Tuesday 26 December 2017

2017: things that didn't quite make the cut

This year we've covered gadgets and geeky things from 1907, 1927, 1967, 1977, 1987, 1997, 2007 and 2012 (and actually even 2017). Out of all these years, 1977 stands out as the year that gave us the Commodore PET, Apple II, TRS-80 Model I, Atari VCS and DEC VAX. All of these were ground-breaking technologies that helped to shape the world we live in today.

But there were a few other things that didn't quite make the cut which are worth making a note of.

1927 may have been the year of the Jaffa Cake, but it was also the year that Newcastle Brown Ale was launched. Unusually for a brown beer, it comes in a clear bottle and the recipe has only slightly changed over the past 90 years to remove the caramel colouring. A huge export success, Newcastle Brown has been a little taste of home for Geordies the world over.

As well as chunky telephones and fancy cars, 1967 also brought the world's first Automated Telling Machine (ATM) in Enfield, London. Despite the rise of cashless payments, ATMs are still very common fifty years later... and perhaps just a little bit too common.

Another computer system launched in 1977 was the NASCOM-1 which was a computer kit built around a single board. Popular in its day due to the relatively low cost, it couldn't really compete with the fully assembled systems from rivals.

Newcastle Brown Ale (1927), ATM (1967), NASCOM-1 (1977)
 1977 also saw the release of the classic Crowther and Woods Colossal Cave Adventure. Featuring a rudimentary natural-language processor and some fiendish plot twists, Colossal Cave ended up being ported to a huge variety of computer systems and was massively popular.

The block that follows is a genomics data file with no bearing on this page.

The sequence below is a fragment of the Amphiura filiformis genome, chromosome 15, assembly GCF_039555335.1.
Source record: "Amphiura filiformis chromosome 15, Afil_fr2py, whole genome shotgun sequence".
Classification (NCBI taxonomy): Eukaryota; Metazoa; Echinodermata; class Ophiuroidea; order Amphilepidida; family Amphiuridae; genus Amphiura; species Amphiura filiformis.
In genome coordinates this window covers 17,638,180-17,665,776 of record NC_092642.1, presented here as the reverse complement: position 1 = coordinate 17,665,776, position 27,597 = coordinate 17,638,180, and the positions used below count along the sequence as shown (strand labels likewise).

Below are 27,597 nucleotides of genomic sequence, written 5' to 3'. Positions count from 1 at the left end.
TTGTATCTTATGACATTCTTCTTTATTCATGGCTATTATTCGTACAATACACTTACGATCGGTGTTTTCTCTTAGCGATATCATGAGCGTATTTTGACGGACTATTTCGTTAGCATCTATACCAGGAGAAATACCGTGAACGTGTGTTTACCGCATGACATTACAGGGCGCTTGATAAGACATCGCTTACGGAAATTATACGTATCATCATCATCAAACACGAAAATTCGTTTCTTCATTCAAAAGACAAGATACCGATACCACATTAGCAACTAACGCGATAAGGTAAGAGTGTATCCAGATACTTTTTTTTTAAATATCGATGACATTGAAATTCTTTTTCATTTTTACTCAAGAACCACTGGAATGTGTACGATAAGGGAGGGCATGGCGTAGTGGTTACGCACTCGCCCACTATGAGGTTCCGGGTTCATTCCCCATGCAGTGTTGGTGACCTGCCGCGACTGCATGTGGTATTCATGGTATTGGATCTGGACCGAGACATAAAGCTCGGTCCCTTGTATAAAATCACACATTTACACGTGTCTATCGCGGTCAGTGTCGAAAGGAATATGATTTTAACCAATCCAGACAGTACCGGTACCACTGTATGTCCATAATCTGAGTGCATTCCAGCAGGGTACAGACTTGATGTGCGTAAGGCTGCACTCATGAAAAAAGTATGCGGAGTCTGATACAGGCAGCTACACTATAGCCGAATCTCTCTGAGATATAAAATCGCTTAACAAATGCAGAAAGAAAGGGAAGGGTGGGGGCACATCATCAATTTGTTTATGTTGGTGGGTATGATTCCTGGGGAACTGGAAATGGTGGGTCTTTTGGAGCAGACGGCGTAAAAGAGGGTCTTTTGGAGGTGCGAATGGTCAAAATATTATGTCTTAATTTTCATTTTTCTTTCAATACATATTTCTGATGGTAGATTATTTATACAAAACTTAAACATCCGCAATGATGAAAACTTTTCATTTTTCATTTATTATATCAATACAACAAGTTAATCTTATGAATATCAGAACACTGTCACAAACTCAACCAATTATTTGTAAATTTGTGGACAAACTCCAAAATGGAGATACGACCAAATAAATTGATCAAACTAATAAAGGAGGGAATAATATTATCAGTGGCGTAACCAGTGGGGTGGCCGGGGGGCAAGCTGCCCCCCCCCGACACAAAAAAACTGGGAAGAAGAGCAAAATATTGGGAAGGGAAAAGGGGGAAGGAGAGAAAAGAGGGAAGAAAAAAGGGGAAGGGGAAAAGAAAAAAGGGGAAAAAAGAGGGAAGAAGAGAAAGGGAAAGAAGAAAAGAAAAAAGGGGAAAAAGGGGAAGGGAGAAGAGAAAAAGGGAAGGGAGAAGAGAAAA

We talked about the 1977 Matra Rancho, a stylish affair that looked like it could go anywhere but couldn't. Launched the same year, the Lada Niva actually could go just about anywhere but the 1970s Soviet styling couldn't compete with the chic French Matra. Thanks in part to its lightweight unibody design and dependabili, the Niva survives to this day (called the Lada 4X4 in most markets) where its simple and rugged charms start at less than €11,000 for a new one.

In 1987, personal computers were becoming more powerful with the likes of the IBM PS/2, Apple Macintosh II and Acorn Archimedes but they were also becoming more portable. The Compaq Portable III replaced the small CRT of previous models with a 10" plasma screen. At 9 kilograms it was still no lightweight, but it was finally a practical and reliable business computer that could be used on the move.

Colossal Cave Adventure (1977), Lada Niva (1977), Compaq Portable III (1987)

That's the lot for this year. See you in 2018.

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